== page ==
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Stressing status and appealing to authority

March 28, 2012
You can trust the word of any scientist on anything scientific can’t you? No, that’s a red flag

How to recognise this tactic

People who use this tactic try to convince you by quoting some ‘authority’ who agrees with their claims and pointing to that person’s status, position or qualifications, instead of producing real-world evidence. The tactic is known as the argument from authority.


Unthinking respect for authority is the greatest enemy of truth.

Albert Einstein, German physicist , 1901

Why do people use this tactic?

People use this tactic when they don’t have or can’t produce evidence. They hope that those in their audience who are unfamiliar with the particular field will accept what the ‘expert’ says simply because of his claim to authority. The spiel includes things like “professor of X at Y university”, “advisor to the prime minister”, “awarded the Z prize”, “ John Smith, B. Med. Sc., Ph. D.” and anything else that tries to boost the authority of the expert without any reference to evidence.

What’s wrong with this tactic

There’s nothing wrong with mentioning an expert’s position, awards, qualifications etc. It’s when this is not followed by real evidence that there’s a problem. You are expected to defer to their opinion simply because of their authority. If their expertise is not within the field being discussed, their opinion is worth no more than anyone else’s. Science does not work on the authority of scientistsOnly real-world evidence counts.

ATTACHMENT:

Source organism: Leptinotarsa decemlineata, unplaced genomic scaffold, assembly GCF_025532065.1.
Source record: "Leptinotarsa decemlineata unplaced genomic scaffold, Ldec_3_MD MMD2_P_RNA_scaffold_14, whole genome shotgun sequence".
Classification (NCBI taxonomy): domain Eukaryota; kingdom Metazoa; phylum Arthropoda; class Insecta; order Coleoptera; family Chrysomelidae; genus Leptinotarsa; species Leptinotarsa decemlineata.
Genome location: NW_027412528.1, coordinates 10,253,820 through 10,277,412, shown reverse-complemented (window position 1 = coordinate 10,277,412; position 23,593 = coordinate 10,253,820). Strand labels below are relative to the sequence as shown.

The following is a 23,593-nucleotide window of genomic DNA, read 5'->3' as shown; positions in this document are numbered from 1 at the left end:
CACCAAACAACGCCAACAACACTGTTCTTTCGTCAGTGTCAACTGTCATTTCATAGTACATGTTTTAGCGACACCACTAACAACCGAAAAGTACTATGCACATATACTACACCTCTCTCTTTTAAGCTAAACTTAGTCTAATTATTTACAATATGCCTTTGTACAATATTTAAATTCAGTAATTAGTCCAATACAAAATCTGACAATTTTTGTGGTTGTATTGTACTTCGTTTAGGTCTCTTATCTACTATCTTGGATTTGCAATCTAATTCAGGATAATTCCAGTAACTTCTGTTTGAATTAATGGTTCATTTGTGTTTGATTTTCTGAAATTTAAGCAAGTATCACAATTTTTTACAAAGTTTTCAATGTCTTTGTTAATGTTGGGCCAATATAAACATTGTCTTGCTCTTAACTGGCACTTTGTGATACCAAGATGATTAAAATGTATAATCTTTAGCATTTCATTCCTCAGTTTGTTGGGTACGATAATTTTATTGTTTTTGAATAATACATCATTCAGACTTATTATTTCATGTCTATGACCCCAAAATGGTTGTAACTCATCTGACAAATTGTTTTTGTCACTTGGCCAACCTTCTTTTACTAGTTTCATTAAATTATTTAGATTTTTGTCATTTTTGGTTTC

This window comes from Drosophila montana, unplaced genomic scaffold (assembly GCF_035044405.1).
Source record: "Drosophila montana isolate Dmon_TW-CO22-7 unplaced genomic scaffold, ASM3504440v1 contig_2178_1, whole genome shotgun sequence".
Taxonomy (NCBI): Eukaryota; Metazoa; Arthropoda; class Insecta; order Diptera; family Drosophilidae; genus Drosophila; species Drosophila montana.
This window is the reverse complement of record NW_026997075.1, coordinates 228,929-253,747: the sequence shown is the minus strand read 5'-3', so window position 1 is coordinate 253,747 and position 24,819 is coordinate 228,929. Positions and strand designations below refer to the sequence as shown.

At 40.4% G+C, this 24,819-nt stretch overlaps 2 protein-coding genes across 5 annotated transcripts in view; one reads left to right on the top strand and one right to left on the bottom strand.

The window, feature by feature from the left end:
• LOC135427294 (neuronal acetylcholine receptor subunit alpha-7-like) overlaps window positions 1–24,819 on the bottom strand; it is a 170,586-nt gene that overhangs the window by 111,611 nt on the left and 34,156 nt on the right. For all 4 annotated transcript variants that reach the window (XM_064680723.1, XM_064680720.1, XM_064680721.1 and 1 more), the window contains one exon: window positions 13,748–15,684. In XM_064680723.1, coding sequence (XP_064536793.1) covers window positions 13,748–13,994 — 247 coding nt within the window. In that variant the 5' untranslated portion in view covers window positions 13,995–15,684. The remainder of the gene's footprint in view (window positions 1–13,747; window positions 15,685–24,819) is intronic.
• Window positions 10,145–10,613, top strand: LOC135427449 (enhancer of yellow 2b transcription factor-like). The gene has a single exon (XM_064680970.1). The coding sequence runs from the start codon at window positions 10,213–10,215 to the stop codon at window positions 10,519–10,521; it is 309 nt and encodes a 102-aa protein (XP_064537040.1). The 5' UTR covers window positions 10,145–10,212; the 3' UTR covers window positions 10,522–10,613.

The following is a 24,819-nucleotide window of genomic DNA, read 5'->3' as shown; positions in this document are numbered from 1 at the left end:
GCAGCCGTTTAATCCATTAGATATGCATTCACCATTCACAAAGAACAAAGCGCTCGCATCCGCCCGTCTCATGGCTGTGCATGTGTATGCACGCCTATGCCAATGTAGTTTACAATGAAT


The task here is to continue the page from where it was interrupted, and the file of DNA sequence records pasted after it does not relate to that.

What to do when confronted by this tactic

Basically the only thing you should trust is the evidence. But lay people usually have to accept someone’s word, even when evidence is provided. Scientists are like everyone else. Many are very well-respected and honourable. Some are dishonest. The scientific community knows this and that’s why it doesn’t defer to pronouncements from anyone. It trusts only peer-reviewed evidence from the real world.

If you have to place your trust in someone, first look at their qualifications and publications. Are they relevant to the field of study? If not, you can disregard the opinion. If they are relevant, ask to see evidence. There may be possible conflicts of interest or ideological positions that may colour their opinion. Also ask how this expert’s stance fits with the accepted science in the field. If it doesn’t fit, they should be able to supply some extraordinary evidence in support.

Variations and related tactics

This tactic is closely related to the use of fake experts, in which organisations or corporations present evidence from ‘authorities’ who in fact have no expertise in the field they are commenting on.

Examples

  • Climate-change deniers frequently employ the argument from authority. Among the ‘authorities’ they like to promote are

This does not mean that there are no climate scientists who are skeptical of climate change. John Christy, Roy Spencer and Richard Lindzen, for example, are recognized climate scientists who have published papers in the field. However, their work has been highly criticised (see here, here and here) and is not representative of the accepted consensus.